Research shows us that the Lions is the UK & Ireland’s most loved sporting team with the Tour itself the most anticipated sporting event of the relevant year. Having been in existence since the first Tour in 1888 it is undoubtedly unique. There is an extremely rich heritage that needs to be protected and nurtured and that’s a task which requires sensitive and careful stewardship.
One of the reasons the brand continues to thrive is that it genuinely does represent everything that is great about the sport
One of the reasons the brand continues to thrive is that it genuinely does represent everything that is great about the sport and is rightly held up as the ultimate embodiment of rugby’s core values. For the players it is viewed as the absolute pinnacle of the sport, whether you’re playing for or against the Lions. For the fans there is little else that can transport tens of thousands of people from two small islands of the west coast of Europe to the other side of the world where they coalesce around a common purpose. Even despite having been supporters of rival teams in the years leading into the Tour.
The sport as a whole benefits from Lions Tours too – in that they have the ability to attract the casual in addition to the hardcore fan in a way that perhaps other rugby properties cannot. In my experience there are two constituents who should always be front of mind, whatever decision you are taking, and they are the players and the fans. If you get things right for those two all-important groups then you have a platform from which to build and grow.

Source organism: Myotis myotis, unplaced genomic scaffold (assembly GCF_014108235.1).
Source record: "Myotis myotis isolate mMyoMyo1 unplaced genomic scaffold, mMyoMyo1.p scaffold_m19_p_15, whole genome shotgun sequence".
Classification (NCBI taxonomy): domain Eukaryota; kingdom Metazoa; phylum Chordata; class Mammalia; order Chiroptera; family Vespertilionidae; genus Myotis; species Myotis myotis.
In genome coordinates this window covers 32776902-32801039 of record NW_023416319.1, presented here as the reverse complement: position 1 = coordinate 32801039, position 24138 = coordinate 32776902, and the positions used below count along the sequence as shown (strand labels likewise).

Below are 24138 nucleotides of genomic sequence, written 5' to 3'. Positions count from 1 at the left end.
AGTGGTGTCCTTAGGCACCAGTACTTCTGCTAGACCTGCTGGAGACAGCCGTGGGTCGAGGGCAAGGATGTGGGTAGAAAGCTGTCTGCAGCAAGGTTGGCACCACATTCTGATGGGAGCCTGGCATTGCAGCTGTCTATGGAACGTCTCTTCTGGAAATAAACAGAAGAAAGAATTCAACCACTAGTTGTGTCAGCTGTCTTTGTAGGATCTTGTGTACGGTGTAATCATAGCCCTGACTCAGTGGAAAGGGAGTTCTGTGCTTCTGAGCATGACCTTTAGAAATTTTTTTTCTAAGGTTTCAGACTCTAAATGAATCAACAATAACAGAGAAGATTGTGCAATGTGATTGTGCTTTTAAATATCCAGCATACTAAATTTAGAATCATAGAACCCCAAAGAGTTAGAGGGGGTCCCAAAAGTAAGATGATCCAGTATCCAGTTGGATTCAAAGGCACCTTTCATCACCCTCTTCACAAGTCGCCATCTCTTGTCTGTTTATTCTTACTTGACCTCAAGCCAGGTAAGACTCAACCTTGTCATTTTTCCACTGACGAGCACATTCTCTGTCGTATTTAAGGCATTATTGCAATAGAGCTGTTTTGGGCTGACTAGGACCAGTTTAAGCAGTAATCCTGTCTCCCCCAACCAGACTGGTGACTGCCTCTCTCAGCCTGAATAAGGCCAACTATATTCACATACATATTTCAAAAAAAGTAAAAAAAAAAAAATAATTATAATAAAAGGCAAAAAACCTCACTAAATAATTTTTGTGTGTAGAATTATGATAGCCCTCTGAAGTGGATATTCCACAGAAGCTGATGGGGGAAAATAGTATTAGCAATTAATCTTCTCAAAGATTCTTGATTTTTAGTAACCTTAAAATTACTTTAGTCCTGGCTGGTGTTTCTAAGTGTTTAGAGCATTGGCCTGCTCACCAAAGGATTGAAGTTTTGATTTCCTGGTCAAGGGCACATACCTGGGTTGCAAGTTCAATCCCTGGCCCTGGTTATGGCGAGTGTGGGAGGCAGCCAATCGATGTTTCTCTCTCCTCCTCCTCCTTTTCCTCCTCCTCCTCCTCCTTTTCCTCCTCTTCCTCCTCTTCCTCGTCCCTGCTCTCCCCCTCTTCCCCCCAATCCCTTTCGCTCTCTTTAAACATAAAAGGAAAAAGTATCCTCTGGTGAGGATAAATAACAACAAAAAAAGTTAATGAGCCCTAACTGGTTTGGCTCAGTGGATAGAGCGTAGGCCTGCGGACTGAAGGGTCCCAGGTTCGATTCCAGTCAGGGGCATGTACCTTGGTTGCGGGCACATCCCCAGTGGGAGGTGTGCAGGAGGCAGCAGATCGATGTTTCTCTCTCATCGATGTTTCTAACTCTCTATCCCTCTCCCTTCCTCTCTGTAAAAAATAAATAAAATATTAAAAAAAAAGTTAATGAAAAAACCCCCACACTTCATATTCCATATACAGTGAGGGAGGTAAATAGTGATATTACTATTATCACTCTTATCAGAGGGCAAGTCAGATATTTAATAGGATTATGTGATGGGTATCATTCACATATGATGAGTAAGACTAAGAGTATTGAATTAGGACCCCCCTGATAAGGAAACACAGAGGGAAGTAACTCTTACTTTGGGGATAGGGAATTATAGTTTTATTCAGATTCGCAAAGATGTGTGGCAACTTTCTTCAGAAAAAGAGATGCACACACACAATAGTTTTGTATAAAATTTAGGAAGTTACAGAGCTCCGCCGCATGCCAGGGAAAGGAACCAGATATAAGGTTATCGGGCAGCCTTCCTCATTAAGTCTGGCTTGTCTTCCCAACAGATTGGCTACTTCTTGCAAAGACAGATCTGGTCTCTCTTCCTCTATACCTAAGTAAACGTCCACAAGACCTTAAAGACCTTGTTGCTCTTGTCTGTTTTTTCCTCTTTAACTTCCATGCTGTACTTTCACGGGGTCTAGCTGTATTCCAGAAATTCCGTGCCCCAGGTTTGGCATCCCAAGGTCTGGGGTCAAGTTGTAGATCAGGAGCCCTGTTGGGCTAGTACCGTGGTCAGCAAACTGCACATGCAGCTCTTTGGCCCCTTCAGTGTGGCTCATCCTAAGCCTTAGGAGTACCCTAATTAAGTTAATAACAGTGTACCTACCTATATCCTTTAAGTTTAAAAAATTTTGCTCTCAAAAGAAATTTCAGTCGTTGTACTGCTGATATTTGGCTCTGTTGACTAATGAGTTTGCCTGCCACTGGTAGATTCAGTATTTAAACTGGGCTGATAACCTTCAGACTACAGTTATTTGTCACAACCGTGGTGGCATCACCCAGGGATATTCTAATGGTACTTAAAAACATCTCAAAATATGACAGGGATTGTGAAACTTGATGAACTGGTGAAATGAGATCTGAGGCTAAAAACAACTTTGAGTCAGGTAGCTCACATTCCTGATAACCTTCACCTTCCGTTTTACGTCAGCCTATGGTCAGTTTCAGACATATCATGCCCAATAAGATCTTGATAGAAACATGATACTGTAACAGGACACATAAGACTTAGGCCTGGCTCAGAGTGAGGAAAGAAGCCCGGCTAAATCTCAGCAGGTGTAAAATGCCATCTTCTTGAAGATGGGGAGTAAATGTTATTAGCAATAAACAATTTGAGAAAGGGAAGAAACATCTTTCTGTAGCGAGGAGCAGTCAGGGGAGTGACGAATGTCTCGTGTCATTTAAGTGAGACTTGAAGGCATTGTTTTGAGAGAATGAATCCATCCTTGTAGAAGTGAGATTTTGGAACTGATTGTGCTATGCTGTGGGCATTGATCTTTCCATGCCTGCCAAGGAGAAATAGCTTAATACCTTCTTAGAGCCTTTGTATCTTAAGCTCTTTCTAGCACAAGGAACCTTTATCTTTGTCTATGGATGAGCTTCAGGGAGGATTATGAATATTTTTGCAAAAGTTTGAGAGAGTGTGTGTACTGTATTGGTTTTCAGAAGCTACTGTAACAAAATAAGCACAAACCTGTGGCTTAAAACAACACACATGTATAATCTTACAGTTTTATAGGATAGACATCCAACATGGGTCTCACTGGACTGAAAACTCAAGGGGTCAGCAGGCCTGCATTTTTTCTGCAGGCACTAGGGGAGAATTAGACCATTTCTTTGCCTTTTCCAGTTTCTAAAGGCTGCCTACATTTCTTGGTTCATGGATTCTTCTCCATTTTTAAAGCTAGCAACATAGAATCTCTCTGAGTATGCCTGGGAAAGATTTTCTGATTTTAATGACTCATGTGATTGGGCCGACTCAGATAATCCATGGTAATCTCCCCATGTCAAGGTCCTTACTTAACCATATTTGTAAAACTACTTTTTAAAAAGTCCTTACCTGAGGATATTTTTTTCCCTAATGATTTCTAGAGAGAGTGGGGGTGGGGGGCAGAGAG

Women’s participation within rugby and many other sports continues to grow on the international stage. What plans are in place to create a British and Irish Lions women’s team?
Women’s sport is going from strength to strength and rugby is no different. In fact, women’s rugby feels as if it is on something of a crest of a wave. Ireland delivered a fantastic Women’s Rugby World Cup in 2017 in front of huge crowds and inclusion for the 7’s form of the game on the Olympic programme has introduced a whole new cohort of participants and fans to the sport.
The athletes involved are so impressive that they not only deserve the opportunity to showcase their talents on the Lions stage but would add real value to the brand.